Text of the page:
The book, though fiction, is an inspiration to reject the lies of Satan that we must sin in order to be happy, and embrace the truth that obedience brings great reward -- both now and for eternity. Raney is swimming upstream in a culture where some feel-good happiness is routinely sought regardless of the cost. The Puritans' call for us to suffer rather than sin is for a deeper, eternal happiness.
Monday, February 1, 2010
We live in a day where we believe we have a fundamental right to happiness -- even if achieving it involves the most outrageous sins. And of course we often believe we must sin to be happy. Deborah Raney has written a sweet book called A Vow to Cherish which tells of the struggle of John whose wife Ellen gets Alzheimers when she is still very young. Sorely missing Ellen's companionship, John meet Julie, whose husband died in a car accident. He is drawn to her and begins making excuses to spend time with her. At his son's wedding, he is deeply convicted that he is being unfaithful to his own marriage vows. What follows is a testimony of the all-sufficient grace of God for the most difficult days, and evidence of the real rewards of obedience. (a surprise, guilt-free reunion with Julie after Ellen dies).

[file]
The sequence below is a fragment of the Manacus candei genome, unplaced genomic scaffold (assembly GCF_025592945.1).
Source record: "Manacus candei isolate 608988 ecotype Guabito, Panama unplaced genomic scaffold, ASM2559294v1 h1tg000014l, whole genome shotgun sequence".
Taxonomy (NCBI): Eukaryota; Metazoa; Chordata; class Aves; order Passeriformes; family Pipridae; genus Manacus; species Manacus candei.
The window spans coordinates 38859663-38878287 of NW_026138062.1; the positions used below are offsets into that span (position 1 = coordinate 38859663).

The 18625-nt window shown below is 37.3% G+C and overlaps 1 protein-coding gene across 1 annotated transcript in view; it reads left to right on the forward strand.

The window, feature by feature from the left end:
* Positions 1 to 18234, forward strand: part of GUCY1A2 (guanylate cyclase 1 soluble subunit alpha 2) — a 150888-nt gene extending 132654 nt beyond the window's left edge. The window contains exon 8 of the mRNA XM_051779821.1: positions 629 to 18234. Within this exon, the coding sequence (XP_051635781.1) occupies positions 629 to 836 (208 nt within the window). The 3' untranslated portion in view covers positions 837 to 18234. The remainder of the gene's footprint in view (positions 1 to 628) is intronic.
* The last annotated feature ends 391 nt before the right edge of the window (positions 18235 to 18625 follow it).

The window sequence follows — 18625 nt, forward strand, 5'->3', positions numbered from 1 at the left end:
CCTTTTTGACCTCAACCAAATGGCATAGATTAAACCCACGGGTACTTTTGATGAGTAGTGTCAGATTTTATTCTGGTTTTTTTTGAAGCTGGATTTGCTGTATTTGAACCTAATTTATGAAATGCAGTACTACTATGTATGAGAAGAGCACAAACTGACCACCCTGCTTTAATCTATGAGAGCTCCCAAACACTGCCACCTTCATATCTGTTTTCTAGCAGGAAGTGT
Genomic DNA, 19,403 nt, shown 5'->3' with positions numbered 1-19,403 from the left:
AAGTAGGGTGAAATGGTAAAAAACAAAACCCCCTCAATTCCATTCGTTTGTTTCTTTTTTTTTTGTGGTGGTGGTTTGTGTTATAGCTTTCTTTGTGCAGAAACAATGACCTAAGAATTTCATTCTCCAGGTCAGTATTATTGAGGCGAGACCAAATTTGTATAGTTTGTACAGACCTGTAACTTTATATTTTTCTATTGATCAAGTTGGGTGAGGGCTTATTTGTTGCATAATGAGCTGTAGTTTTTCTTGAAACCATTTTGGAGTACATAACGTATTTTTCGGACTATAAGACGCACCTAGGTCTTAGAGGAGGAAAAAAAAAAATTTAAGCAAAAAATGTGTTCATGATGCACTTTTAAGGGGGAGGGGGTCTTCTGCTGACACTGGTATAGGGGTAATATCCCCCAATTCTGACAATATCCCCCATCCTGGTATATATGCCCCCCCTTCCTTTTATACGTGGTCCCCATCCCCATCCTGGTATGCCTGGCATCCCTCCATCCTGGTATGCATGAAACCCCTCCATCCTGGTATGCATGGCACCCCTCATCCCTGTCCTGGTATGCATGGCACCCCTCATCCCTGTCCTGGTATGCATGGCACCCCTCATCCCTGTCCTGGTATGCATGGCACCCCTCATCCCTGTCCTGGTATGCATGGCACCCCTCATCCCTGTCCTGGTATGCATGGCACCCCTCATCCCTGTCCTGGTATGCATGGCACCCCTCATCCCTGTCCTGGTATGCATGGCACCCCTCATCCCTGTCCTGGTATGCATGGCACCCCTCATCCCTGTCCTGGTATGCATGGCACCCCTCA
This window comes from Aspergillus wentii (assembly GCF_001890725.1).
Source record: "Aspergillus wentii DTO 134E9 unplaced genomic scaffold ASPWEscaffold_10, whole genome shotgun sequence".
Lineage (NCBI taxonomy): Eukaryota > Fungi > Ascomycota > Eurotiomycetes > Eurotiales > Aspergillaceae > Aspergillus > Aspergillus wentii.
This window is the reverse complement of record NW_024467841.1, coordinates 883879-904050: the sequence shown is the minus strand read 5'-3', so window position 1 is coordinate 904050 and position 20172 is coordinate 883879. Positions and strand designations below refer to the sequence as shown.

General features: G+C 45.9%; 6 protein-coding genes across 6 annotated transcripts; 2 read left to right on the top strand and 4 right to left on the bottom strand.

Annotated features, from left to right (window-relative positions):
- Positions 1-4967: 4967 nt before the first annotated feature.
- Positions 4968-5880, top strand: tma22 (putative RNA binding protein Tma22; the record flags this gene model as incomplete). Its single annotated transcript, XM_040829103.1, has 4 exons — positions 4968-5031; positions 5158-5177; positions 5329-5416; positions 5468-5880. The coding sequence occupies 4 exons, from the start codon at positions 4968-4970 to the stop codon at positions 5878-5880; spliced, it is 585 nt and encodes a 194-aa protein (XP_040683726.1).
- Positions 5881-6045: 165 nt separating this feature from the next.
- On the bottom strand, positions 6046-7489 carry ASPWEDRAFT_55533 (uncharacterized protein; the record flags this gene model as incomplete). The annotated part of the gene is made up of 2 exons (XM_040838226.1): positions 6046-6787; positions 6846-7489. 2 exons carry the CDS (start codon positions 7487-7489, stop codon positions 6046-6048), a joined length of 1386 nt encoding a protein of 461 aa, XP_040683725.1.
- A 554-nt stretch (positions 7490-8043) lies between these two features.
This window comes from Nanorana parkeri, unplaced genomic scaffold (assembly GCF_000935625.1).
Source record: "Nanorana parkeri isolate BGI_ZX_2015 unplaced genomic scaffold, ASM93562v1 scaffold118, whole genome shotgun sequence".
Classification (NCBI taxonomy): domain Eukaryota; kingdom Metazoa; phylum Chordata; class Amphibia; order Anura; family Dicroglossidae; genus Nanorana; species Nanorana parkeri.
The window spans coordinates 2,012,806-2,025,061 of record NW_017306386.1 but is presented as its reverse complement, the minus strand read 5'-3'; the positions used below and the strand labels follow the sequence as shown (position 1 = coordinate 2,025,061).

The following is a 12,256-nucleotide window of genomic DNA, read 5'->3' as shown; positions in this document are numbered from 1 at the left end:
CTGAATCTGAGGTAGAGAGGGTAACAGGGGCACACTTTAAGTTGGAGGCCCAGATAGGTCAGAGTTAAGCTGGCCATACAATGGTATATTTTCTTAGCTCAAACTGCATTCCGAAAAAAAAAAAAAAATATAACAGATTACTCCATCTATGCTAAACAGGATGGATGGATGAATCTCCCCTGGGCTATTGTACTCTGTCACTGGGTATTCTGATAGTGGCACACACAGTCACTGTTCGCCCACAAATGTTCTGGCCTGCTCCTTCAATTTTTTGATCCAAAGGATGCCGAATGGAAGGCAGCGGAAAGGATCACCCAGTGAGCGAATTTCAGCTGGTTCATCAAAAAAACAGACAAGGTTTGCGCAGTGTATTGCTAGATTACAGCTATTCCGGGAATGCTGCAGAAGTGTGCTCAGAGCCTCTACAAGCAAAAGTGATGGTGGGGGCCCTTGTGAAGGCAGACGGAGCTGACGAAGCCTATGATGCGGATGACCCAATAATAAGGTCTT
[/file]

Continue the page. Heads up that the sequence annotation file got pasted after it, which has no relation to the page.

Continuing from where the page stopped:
Last week I was getting ready for Joseph's open house. Our four youngest children were all helping me and we were having a great time, making significant progress. I felt like an octopus --except with 10 arms!! Abigail cut all of the cheese and meat into strips for the antipasto salad, Esther made brownies, Stephen made cream cheese spread for the sandwish wraps, and Andrew cut and arranged vegetables and fruit. My husband tells me not to work alone and I love him for saying that because working together is much more fun.